Just because your car note is paid off does not mean that you absolutely must go out and get a new car. Why not delay it a little? My car that I just paid off is only five years old, only has about 60,000 miles on it, and it runs great. So, there’s no need to go out and get a new car.

And, if I can stay on my plan for a new car in 2011 (I actually plan to wait longer…see my note below), I will have right around $8,000 for my next car. So let’s say I can only go for two years until I get my next car. Can you imagine the financial savings involved in putting nothing down for a new car versus putting $8,000 down? I’d say your car payment, depending on the cost of the car, would be cut in half at least. And, also, take into account how much in interest you’ll be saving over the life of that loan. And if you can wait long enough, you will have enough to fully avoid any loan at all and therefore any future interest.

Of course, the real plan is to stay on point with my “trick” until I have enough money to buy a new car outright. I only mention the two year thing because going all the way until you pay cash for your new car just may not be feasible for some. At the very least, this is a great way to set little targets. After 2 years, you might realize you can wait another 2 years for a new car, and the cycle continues until you’ve saved up enough money and truly need a car.

Go Ahead, Trick Yourself

This is a great idea. If you can get over the need to buy a new car just because your current one is paid off, and you can stay on track for a minimum of two years, then you’ll be saving yourself a bundle! Also, there’s no rule that says you can’t later decided to use this money for other stuff too like home improvements, electronics, vacation, and as a backup plan for your emergency fund.

What is your take on this idea? Have any better ones for how to save for a new car? Please share with our readers below.

(photo credit: emilio labrador)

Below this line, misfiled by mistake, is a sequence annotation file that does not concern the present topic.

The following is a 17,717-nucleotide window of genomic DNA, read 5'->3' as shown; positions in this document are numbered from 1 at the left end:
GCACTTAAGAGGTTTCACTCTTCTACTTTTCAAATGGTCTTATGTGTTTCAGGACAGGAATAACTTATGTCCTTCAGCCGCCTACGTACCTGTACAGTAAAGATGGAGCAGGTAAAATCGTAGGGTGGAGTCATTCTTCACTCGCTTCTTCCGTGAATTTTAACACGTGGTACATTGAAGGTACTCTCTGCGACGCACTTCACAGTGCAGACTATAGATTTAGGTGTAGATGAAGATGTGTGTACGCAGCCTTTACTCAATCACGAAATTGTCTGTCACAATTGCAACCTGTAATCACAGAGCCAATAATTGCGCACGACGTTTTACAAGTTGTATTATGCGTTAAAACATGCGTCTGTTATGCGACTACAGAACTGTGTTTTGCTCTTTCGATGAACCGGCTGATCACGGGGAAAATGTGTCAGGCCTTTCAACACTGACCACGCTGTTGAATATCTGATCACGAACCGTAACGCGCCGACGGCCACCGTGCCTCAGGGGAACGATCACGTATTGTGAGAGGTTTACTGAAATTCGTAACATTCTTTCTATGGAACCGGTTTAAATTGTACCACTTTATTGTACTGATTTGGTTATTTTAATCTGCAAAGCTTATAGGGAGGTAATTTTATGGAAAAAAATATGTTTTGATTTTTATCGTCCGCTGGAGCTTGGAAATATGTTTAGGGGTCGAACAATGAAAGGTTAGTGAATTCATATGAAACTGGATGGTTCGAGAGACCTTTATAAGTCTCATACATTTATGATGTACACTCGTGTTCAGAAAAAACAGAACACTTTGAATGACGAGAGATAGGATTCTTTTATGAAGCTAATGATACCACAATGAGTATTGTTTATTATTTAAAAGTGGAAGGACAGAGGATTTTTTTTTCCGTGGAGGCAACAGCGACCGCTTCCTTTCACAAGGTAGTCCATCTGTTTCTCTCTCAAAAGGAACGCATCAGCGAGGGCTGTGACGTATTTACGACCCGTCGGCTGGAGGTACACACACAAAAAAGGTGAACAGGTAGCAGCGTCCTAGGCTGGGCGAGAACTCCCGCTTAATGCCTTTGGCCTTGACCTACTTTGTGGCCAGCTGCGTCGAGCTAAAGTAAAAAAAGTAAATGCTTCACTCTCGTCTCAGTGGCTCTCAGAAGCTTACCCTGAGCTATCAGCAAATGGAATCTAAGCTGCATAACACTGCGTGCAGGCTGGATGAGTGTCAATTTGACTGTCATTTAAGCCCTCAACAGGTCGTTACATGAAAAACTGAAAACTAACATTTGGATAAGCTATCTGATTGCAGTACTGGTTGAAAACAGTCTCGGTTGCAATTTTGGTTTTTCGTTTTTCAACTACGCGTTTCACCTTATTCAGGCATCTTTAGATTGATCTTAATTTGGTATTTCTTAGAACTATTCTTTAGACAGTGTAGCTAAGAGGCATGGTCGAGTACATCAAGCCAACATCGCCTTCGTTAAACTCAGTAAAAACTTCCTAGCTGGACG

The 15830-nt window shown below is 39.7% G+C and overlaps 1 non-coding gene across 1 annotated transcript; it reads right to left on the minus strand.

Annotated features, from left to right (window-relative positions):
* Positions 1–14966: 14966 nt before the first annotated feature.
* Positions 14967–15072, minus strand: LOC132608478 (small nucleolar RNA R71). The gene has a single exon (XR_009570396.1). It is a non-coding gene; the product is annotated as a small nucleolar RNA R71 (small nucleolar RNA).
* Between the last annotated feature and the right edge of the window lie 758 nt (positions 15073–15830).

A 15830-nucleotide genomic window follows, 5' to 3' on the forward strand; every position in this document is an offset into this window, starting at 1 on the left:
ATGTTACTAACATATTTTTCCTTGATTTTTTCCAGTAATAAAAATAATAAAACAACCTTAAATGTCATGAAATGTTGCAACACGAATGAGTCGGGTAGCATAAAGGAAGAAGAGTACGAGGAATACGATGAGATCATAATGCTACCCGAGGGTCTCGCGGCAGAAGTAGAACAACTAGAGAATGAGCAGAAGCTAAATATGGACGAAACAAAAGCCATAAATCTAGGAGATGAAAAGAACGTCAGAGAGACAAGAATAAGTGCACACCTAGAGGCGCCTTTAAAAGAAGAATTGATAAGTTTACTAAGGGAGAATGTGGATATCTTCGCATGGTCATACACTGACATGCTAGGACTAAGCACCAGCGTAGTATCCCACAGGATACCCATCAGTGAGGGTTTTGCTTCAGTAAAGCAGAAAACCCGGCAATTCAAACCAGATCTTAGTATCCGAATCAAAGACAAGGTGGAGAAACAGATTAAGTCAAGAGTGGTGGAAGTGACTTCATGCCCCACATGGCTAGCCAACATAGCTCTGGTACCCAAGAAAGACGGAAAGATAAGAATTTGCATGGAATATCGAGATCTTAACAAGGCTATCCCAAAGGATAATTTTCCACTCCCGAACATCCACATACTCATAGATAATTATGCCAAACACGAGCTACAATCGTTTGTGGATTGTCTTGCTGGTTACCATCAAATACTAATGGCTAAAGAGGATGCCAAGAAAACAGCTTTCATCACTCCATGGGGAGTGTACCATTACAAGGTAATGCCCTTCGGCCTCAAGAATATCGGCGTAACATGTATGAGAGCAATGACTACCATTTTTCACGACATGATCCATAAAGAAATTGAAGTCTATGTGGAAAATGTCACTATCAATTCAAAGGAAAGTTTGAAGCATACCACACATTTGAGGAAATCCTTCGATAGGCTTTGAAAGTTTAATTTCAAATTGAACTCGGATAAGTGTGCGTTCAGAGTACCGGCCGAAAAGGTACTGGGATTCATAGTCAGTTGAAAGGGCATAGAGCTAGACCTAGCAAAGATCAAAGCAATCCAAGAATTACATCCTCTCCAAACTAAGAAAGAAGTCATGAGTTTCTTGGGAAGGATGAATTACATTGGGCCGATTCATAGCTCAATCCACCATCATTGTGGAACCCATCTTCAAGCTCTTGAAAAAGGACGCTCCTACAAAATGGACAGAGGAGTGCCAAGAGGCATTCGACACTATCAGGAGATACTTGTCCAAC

• Kris

    Great advice! But for those who don’t have the money, buying a good used car is a better choice. Just make sure to check reliability ratings for the best used car, get the car inspected (even if you buy from a used car dealer), and search around for the best price.

    • david/moneycrashers


      And you could also combine the two. Use the “trick” for just two years and you’d basically have a pretty good used car paid for.

      I good used car is always a great option.

      Thnaks for commenting!

  • Hank

    I love this tip. You have to make sure that you keep making those payments to yourself right after paying your car loan off. It is horrible to try and start making those payments again if you stop for a few months to “celebrate” paying off your car.

    • David/moneycrashers


      You bring up a great point!

      Its like if you stop contributing to your 401k. Its really hard to get back to doing it.

      Much better off to stay in the habit.

      You can celebrate, sure, just continue to put that money aside.

      Thanks for commenting!

  • Brock

    Any tips on where you’ve found the 4% high yield checking account that you mentioned?

    • David/moneycrashers

      Viewpoint Bank.

      They’re based in TX, but I live in GA and hae not had any issues. There’s a few hoops you have to jump thru to get the 4% (if its still available). 15 debit card transactions per month and one use of bill pay per month.

      Let me know what you find out!